Here are some ideas for practical tasks you could offer to help with: 

  • making a meal 
  • washing up 
  • driving to hospital or medical appointments 
  • helping to look after children or pets 
  • doing the laundry 
  • doing the shopping 
  • watering plants  
  • mowing the lawn  
  • removing weeds from the garden 
  • researching something online 
  • cleaning and vacuuming 
  • helping with paperwork, posting forms, or applications 
  • backup support  
  • making a budget 
  • researching other forms of support, including respite care 
  • finding training opportunities  

listening 

Being a carer can be emotionally and physically demanding. Carers report feeling worried, upset, angry, and guilty.   

They may also be dealing with things they’ve never faced before, such as applying for benefits or accessing health services. It’s important they have someone they can talk to about this.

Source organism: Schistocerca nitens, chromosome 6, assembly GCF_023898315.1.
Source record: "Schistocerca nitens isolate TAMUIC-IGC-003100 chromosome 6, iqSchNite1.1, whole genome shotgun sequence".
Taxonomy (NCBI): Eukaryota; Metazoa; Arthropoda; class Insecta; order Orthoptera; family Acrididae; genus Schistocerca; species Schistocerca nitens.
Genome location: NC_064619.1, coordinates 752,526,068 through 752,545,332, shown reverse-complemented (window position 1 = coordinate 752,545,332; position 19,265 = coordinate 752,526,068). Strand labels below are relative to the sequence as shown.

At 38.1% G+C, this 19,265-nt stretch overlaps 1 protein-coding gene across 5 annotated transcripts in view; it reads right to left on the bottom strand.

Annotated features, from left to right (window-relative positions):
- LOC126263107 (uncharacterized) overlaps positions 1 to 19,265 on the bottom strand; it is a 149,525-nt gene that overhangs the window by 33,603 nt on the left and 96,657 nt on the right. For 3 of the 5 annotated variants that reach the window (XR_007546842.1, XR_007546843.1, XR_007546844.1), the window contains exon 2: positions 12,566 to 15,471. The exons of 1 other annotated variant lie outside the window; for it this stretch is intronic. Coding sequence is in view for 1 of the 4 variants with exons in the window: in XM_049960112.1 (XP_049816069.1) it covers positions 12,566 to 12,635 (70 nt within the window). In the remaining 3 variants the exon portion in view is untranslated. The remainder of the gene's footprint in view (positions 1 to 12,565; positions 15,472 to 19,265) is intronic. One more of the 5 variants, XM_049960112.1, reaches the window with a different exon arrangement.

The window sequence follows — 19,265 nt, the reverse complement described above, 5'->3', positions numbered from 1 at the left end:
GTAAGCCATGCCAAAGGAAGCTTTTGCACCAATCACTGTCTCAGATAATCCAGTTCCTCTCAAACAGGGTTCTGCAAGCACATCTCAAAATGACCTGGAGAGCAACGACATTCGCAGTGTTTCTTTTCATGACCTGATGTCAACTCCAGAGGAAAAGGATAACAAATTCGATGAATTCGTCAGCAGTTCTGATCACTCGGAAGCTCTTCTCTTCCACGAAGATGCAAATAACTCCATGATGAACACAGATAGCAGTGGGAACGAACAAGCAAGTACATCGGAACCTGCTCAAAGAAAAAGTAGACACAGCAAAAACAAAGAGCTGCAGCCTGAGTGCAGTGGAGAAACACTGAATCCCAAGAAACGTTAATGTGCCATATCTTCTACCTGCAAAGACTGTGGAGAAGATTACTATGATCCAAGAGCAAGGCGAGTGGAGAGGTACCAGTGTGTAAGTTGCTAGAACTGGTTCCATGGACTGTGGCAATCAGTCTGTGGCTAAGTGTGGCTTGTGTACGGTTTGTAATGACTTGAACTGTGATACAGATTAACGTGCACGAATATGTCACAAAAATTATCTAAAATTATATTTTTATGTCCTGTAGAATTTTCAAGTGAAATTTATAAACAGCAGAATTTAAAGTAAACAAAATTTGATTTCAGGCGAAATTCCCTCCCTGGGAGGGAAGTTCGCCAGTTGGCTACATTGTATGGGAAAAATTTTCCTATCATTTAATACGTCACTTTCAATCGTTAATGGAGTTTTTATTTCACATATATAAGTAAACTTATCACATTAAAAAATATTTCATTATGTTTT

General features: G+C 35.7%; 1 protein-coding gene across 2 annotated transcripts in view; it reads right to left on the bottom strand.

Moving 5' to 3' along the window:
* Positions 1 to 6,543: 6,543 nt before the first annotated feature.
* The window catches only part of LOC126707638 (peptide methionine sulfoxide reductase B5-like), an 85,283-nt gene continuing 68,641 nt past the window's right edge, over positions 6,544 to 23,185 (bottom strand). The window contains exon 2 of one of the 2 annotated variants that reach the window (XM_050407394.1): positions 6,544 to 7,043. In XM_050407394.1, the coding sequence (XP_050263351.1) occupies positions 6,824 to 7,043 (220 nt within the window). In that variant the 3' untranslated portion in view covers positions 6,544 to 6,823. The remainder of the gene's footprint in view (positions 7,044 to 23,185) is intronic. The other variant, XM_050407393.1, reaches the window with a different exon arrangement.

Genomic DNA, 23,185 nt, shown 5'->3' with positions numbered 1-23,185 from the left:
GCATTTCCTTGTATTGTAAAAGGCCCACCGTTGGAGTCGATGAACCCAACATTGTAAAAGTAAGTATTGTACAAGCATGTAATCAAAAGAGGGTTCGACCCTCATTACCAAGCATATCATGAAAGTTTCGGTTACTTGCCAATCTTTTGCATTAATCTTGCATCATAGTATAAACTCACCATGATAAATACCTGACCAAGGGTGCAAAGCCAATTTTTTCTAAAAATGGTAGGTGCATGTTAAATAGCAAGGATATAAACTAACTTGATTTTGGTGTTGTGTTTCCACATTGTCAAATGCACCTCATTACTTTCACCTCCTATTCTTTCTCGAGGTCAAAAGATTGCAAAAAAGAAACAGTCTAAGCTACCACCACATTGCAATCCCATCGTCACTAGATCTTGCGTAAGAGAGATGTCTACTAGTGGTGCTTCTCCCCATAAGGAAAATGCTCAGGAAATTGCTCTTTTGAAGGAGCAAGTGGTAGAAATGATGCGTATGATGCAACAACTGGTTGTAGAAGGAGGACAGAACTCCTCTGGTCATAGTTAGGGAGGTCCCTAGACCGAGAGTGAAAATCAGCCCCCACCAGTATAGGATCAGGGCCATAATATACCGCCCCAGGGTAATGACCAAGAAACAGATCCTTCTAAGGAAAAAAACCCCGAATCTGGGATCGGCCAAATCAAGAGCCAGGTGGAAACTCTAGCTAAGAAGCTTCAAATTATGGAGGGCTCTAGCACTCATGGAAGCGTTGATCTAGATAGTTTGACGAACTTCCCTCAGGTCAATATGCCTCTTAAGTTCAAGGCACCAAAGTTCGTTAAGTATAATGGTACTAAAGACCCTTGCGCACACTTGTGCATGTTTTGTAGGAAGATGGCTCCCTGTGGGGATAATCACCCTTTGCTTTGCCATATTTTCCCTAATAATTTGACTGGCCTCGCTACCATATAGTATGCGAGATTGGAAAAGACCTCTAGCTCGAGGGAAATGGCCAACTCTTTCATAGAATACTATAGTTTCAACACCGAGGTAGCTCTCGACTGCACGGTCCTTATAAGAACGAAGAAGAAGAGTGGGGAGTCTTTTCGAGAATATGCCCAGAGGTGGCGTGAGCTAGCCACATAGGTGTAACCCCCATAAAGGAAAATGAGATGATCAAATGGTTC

One of the most important things you can do to support a carer is give them the time and space to talk. 

These conversations can be challenging, especially if the person you’re supporting doesn’t really see themselves as a carer. But talking openly with someone they trust could be the first step towards them accessing the support they need.  

Here are a few tips that could help get the conversation started: 

  • set a time to talk. Often, people feel more comfortable and ready to talk if they know they’re not keeping you from something else. 
  • consider talking about lighter topics first. This can help people relax and feel less anxious about opening up.
  • take a non-direct approach. Rather than focusing on their circumstances, start by saying things like, “Many people in your situation…” or “Some people caring for a loved one find support by. . .” Anecdotes about someone they know who’s in a similar situation can help open up the discussion if you have them, too. 
  • acknowledge they may find the conversation uncomfortable by saying something like, “I’d love to talk to you about…you might think it seems silly…Please don’t be offended…”